12. “until the health “system” can create a more accurate record….” Where does the responsibility lie? The patient has to be the custodian of their medical information, even if stored on-line. The cost of eReporting every medical record, consultation and note to a central repository is not small and we are already in a credit crunch over healthcare.
    We’ve found many ways to record the medical history beyond paper and pen but it’s the usual garbage in garbage out. Repetition in an industrial setting increases the chance of error but in when reviewing medical histories it finds errors. Before I perform an operation I’ll ask about medications and allergies at almost every visit. An un-intended consequence of a transportable medical record could be the propagation of significant errors because we are more likely to trust it. Rather than making analogies to Lean and Six Sigma I think the better one is to cross-checks in the airline industry. My suspicion is that the majority of people would accept the responsibility of maintenance of their records in exchange for greater access to care at a more reasonable cost.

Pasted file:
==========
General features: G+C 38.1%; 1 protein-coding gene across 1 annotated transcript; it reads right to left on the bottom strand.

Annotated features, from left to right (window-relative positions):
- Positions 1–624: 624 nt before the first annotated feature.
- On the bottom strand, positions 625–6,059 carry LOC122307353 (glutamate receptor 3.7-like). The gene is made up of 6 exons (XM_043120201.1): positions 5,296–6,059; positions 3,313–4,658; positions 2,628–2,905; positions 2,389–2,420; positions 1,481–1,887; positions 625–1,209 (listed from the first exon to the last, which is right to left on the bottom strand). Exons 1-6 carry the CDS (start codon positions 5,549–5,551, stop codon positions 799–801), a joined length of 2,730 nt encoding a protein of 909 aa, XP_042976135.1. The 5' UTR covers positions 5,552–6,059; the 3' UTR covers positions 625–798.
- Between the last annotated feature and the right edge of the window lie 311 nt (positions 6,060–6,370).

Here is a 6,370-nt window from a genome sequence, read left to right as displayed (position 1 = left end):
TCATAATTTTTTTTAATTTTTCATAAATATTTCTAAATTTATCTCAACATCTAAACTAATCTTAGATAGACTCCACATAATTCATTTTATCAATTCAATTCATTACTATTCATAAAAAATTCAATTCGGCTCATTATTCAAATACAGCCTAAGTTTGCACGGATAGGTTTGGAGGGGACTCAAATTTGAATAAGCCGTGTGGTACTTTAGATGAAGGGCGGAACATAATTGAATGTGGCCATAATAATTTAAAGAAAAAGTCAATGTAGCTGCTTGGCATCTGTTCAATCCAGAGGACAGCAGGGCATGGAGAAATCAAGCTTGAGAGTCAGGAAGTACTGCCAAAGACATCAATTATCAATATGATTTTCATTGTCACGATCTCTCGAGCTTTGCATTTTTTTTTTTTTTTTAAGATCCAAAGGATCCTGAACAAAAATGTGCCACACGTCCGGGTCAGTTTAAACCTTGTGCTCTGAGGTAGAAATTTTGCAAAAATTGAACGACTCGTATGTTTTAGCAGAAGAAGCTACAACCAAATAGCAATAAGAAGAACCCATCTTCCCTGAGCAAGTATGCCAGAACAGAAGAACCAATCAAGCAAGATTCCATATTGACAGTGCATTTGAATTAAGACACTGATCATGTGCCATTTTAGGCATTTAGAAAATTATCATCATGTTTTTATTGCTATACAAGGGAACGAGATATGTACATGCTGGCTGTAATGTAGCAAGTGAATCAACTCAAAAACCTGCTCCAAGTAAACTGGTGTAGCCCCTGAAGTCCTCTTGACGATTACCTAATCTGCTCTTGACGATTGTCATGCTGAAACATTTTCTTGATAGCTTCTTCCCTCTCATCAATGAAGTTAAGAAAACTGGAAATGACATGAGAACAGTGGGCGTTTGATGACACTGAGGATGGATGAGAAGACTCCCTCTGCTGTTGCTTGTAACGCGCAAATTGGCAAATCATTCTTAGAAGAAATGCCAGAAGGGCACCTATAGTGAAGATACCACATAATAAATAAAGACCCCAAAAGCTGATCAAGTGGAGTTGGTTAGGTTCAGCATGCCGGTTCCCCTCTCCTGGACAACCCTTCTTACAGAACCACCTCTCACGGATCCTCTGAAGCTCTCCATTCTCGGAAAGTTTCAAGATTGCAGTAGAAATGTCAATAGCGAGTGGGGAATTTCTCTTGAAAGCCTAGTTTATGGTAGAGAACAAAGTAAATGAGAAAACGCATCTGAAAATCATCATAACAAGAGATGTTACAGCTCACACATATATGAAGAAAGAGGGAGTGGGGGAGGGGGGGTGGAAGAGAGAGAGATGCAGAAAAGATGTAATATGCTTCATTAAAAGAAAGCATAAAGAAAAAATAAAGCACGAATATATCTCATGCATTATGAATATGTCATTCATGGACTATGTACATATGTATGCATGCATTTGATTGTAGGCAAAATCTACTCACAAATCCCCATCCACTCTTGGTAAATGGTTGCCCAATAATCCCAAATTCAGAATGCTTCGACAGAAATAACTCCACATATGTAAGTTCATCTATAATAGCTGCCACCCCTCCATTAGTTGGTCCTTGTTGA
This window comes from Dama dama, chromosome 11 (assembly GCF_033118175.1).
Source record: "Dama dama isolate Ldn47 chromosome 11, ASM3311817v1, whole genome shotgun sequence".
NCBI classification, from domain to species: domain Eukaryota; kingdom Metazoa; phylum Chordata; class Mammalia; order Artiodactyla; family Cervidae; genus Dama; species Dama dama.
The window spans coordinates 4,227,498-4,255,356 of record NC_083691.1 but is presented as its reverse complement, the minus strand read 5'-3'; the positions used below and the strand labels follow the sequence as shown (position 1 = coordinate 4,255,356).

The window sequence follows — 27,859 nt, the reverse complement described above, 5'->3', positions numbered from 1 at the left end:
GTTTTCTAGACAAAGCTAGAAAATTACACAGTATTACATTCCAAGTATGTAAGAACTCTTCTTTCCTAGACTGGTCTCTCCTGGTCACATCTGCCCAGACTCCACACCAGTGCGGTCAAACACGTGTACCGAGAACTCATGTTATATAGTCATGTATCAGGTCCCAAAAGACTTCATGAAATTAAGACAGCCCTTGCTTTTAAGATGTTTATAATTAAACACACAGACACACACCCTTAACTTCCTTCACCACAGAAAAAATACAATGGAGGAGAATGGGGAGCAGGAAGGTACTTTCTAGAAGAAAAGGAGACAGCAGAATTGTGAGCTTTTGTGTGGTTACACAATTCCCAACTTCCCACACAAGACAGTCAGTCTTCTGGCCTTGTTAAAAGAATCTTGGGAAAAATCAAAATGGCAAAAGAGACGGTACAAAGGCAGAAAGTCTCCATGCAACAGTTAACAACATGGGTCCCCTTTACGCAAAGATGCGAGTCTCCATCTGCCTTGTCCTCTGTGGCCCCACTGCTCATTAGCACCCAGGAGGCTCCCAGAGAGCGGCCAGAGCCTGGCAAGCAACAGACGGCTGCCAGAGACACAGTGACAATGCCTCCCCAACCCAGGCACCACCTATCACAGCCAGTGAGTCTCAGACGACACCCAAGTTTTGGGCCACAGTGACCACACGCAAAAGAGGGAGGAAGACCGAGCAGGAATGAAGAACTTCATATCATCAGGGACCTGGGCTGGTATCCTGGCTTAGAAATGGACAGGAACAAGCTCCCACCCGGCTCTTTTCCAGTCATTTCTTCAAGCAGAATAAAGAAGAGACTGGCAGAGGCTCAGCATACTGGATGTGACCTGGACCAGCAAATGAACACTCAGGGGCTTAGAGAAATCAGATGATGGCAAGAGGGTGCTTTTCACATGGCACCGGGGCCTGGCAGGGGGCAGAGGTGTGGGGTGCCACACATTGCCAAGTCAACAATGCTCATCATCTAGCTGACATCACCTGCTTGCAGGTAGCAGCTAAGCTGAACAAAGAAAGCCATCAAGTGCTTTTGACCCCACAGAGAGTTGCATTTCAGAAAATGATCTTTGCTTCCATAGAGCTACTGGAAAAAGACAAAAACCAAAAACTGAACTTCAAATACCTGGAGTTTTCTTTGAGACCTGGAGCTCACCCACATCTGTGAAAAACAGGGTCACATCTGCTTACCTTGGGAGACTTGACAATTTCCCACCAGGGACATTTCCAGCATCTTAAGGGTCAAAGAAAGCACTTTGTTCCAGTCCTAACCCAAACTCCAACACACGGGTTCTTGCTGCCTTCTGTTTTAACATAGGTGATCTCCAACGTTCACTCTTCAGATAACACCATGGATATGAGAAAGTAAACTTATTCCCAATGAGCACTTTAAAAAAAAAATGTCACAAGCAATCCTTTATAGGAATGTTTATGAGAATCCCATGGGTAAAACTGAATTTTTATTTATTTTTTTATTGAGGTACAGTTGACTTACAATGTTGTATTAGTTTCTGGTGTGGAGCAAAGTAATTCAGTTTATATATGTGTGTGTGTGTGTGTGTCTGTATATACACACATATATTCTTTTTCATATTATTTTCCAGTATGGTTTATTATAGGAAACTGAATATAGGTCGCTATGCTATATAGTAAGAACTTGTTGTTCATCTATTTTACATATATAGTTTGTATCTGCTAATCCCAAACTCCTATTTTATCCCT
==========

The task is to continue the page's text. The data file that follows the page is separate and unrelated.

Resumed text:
13. I was at a hospital with my spouse this week for a minor procedure.
    This very same process was repeated at least 3 times.
    What was worse was the woman in the next bay over. She had shingles in January, vertigo in February where she fell and pierced her eyeball (it was removed), and now in April was having her pacemaker battery replaced. I don’t know whether she’s getting a prosthetic eyeball (I hope so), but she also had a hysterectomy in 1976. Her gallbladder has bothered her in the past, but not enough for surgery. She repeated this, with help from her husband, 3 times. The eyeball accident was enough to make me almost lose my breakfast the first time I heard it.
    I think you could add patient PRIVACY as another plus to electronic records!

  14. As long as what Craig describes is “the standard of care”, then it will remain the standard of care … and tens of thousands of people will continue to die each year from preventable medical errors, billions of dollars will continue to be wasted from re-work, etc.